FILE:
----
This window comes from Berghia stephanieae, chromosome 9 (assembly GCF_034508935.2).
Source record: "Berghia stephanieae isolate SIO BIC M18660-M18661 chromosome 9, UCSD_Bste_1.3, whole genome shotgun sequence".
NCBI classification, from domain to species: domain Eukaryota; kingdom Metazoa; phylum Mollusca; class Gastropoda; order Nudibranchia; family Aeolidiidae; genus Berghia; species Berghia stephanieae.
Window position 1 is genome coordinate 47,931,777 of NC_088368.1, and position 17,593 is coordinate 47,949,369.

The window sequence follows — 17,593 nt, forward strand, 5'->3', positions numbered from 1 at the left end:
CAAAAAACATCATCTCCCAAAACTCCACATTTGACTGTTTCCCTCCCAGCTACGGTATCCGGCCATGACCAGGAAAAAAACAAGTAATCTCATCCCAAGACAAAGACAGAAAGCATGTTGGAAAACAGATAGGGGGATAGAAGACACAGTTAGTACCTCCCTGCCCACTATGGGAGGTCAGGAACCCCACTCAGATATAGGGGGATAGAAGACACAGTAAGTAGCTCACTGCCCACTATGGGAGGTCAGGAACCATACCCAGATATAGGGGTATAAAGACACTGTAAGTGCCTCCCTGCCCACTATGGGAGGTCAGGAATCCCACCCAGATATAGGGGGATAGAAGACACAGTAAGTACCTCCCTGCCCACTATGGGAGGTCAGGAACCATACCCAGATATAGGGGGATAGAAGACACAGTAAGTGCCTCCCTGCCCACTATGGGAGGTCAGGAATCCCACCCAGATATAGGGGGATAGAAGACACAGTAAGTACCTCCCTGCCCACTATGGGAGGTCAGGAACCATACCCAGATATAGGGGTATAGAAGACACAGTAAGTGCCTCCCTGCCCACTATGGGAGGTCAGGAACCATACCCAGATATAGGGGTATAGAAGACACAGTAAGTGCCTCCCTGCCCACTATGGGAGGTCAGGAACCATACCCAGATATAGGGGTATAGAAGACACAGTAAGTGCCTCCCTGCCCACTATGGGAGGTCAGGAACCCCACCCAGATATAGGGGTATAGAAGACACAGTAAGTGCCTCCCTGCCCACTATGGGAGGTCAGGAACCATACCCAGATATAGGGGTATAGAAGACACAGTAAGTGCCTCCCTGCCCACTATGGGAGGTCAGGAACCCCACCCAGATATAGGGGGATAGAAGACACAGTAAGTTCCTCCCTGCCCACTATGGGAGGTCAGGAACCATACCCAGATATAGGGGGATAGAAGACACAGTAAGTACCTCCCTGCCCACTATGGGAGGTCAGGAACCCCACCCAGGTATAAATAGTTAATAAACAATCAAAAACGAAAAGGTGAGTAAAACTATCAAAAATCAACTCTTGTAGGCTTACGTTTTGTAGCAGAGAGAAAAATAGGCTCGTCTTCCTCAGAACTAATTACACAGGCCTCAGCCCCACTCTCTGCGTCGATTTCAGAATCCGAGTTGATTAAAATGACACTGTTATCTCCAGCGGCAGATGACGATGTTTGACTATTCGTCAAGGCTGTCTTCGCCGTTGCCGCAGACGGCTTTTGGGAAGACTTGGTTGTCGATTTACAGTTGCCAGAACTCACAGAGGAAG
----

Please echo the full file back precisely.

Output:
This window comes from Berghia stephanieae, chromosome 9 (assembly GCF_034508935.2).
Source record: "Berghia stephanieae isolate SIO BIC M18660-M18661 chromosome 9, UCSD_Bste_1.3, whole genome shotgun sequence".
NCBI classification, from domain to species: domain Eukaryota; kingdom Metazoa; phylum Mollusca; class Gastropoda; order Nudibranchia; family Aeolidiidae; genus Berghia; species Berghia stephanieae.
Window position 1 is genome coordinate 47,931,777 of NC_088368.1, and position 17,593 is coordinate 47,949,369.

The window sequence follows — 17,593 nt, forward strand, 5'->3', positions numbered from 1 at the left end:
CAAAAAACATCATCTCCCAAAACTCCACATTTGACTGTTTCCCTCCCAGCTACGGTATCCGGCCATGACCAGGAAAAAAACAAGTAATCTCATCCCAAGACAAAGACAGAAAGCATGTTGGAAAACAGATAGGGGGATAGAAGACACAGTTAGTACCTCCCTGCCCACTATGGGAGGTCAGGAACCCCACTCAGATATAGGGGGATAGAAGACACAGTAAGTAGCTCACTGCCCACTATGGGAGGTCAGGAACCATACCCAGATATAGGGGTATAAAGACACTGTAAGTGCCTCCCTGCCCACTATGGGAGGTCAGGAATCCCACCCAGATATAGGGGGATAGAAGACACAGTAAGTACCTCCCTGCCCACTATGGGAGGTCAGGAACCATACCCAGATATAGGGGGATAGAAGACACAGTAAGTGCCTCCCTGCCCACTATGGGAGGTCAGGAATCCCACCCAGATATAGGGGGATAGAAGACACAGTAAGTACCTCCCTGCCCACTATGGGAGGTCAGGAACCATACCCAGATATAGGGGTATAGAAGACACAGTAAGTGCCTCCCTGCCCACTATGGGAGGTCAGGAACCATACCCAGATATAGGGGTATAGAAGACACAGTAAGTGCCTCCCTGCCCACTATGGGAGGTCAGGAACCATACCCAGATATAGGGGTATAGAAGACACAGTAAGTGCCTCCCTGCCCACTATGGGAGGTCAGGAACCCCACCCAGATATAGGGGTATAGAAGACACAGTAAGTGCCTCCCTGCCCACTATGGGAGGTCAGGAACCATACCCAGATATAGGGGTATAGAAGACACAGTAAGTGCCTCCCTGCCCACTATGGGAGGTCAGGAACCCCACCCAGATATAGGGGGATAGAAGACACAGTAAGTTCCTCCCTGCCCACTATGGGAGGTCAGGAACCATACCCAGATATAGGGGGATAGAAGACACAGTAAGTACCTCCCTGCCCACTATGGGAGGTCAGGAACCCCACCCAGGTATAAATAGTTAATAAACAATCAAAAACGAAAAGGTGAGTAAAACTATCAAAAATCAACTCTTGTAGGCTTACGTTTTGTAGCAGAGAGAAAAATAGGCTCGTCTTCCTCAGAACTAATTACACAGGCCTCAGCCCCACTCTCTGCGTCGATTTCAGAATCCGAGTTGATTAAAATGACACTGTTATCTCCAGCGGCAGATGACGATGTTTGACTATTCGTCAAGGCTGTCTTCGCCGTTGCCGCAGACGGCTTTTGGGAAGACTTGGTTGTCGATTTACAGTTGCCAGAACTCACAGAGGAAG